The "War on Drugs" gives cops cash
incentives to lie and fabricate evidence

  1. Drugs cause cops to lose integrity
    "Nineteen eighty-four was the year that Congress rewrote the civil forfeiture law to funnel drug money and 'drug related' assets into the police agencies that seize them. This amendment offered law enforcement a new source of income, limited only by the energy police and prosecutors were willing to put into seizing assets. The number of forfeitures mushroomed: Between 1985 and 1991 the Justice Department collected more than $1.5 billion in illegal assets; in the next five years, it almost doubled this intake. By 1987 the Drug Enforcement Administration was more than earning its keep, with over $500 million worth of seizures exceeding its budget." ***

    "What happens when law-enforcement agencies rewrite their agendas to target assets rather than crime? Contemporary police, prosecution and court records furnish the answer. As expected, they disclose massive numbers of seizures, a large majority of which are unaccompanied by criminal prosecution."

  2. The Nation, 3-9-98, (Thanks to SP)

    U.S. GAO report (GAO/GGD-98-111) 5/98:

    "In addition to protecting criminals or ignoring their activities, officers involved in drug-related corruption were more likely to be actively involved in the commission of a variety of crimes, including stealing drugs and/or money from drug dealers, selling drugs, and lying under oath about illegal searches." ***

    "The most commonly identified pattern of drug-related police corruption involved small groups of officers who protected and assisted each other in criminal activities, rather than the traditional patterns of non-drug-related police corruption that involved just a few isolated individuals or systemic corruption pervading an entire police department or precinct." ***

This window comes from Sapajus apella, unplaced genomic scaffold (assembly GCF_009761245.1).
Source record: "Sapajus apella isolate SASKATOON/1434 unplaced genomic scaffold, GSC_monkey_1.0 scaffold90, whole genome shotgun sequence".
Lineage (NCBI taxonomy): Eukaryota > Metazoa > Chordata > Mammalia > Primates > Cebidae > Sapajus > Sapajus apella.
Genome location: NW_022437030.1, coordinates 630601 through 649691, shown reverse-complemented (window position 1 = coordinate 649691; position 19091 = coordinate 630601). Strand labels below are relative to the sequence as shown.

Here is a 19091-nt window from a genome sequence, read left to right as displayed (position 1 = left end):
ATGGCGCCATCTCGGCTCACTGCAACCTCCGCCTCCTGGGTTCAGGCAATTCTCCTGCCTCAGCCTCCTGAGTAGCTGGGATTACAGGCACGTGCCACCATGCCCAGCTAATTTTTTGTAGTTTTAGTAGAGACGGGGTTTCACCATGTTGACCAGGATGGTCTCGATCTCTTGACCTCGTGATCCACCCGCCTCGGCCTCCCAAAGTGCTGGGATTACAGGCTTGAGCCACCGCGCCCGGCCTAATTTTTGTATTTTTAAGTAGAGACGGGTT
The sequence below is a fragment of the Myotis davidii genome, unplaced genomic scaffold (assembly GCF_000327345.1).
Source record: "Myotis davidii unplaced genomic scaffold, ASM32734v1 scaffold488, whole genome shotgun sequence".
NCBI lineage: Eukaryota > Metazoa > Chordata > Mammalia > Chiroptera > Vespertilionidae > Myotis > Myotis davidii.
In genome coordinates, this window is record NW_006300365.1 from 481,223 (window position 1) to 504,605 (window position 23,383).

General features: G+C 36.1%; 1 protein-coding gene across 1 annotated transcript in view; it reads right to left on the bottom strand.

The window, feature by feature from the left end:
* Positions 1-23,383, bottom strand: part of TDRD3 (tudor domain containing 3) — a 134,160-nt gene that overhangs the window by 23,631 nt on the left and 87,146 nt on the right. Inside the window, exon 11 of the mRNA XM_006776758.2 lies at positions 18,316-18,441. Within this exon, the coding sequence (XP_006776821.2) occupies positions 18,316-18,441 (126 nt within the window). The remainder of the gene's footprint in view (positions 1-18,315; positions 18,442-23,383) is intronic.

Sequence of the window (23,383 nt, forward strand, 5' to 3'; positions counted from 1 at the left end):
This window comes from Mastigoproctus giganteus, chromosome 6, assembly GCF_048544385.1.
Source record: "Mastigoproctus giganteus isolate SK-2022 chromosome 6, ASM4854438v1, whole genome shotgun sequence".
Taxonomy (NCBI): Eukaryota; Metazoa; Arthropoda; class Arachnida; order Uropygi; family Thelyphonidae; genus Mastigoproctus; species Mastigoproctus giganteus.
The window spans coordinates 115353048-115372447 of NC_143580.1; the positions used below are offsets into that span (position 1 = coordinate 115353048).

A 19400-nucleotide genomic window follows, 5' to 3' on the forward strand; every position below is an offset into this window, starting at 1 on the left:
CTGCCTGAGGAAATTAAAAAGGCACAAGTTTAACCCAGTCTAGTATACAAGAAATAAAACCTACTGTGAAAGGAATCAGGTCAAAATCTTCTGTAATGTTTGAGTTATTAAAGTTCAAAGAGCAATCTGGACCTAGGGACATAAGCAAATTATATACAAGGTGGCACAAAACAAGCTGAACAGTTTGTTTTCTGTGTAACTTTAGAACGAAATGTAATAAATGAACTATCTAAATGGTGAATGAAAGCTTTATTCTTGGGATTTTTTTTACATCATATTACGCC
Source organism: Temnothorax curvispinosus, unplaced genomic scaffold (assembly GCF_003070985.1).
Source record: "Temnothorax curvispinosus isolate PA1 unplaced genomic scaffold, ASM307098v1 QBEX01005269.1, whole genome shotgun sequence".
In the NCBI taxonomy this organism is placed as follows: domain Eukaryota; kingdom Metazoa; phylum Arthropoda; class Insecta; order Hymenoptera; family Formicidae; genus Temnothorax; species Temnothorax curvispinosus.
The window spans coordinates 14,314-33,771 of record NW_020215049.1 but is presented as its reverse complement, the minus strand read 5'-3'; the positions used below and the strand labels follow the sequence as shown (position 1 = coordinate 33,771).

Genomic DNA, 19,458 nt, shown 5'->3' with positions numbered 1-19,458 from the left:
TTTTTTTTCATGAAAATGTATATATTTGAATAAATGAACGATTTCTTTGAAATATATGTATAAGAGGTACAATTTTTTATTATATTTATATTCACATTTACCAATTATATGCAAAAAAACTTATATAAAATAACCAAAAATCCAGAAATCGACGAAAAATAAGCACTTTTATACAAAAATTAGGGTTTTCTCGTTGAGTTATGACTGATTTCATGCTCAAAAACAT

"One commonly identified factor associated with drug-related corruption was a police culture that was characterized by a code of silence, unquestioned loyalty to other officers, and cynicism about the criminal justice system. Such characteristics were found not only to promote police corruption, but to impede efforts to control and detect it." ***

    "Police corruption, according to the academic and other literature and anticorruption commission reports we reviewed, is not a new problem and dates back to the establishment of the first organized local police forces. According to a report by the Knapp Commission when the NYPD was established in 1844 as the first municipal police department in this country, it experienced immediate problems with extortion and other corrupt activities." ***

    "As in New York City, corruption has plagued police departments in many major cities at some point in their history, including Boston, Chicago, Detroit, Los Angeles, Miami, New Orleans, and Philadelphia."

    "While it has been a persistent problem for law enforcement, the nature of police corruption has varied over time. Historically, police corruption involved such low-level and passive activities as bribery schemes and nonenforcement of the law. Also, early police corruption was often depicted as the result of a few dishonest individuals--commonly referred to as "rotten apples"--in an otherwise honest department. However, during the police corruption scandals of the 1970s and 1980s, the corruption uncovered in several cities was found to be systemic, rather than attributable to individual behavior." ***

    "The relationship between police culture and police corruption, including drug-related police corruption, was a recurring theme articulated by our various sources. They generally concurred that although police culture may be positive (i.e., supportive of integrity), a negative culture (i.e., one that supported or generally ignored corruption) was a key factor associated with drug-related police corruption. Among the attitudes and values identified as characteristics of a police culture that supported corruption were the following: (1) a code of silence with grave consequences for those violating it; (2) loyalty to other officers above all else; (3) police cynicism or disillusionment about their jobs, the criminal justice system, and public support for those who performed properly; and (4) indoctrination on the job as to what is acceptable behavior--for example, ignoring corruption."

  4. Statistics regarding drug use by police.
    (When you follow the link, scroll down to the red text).

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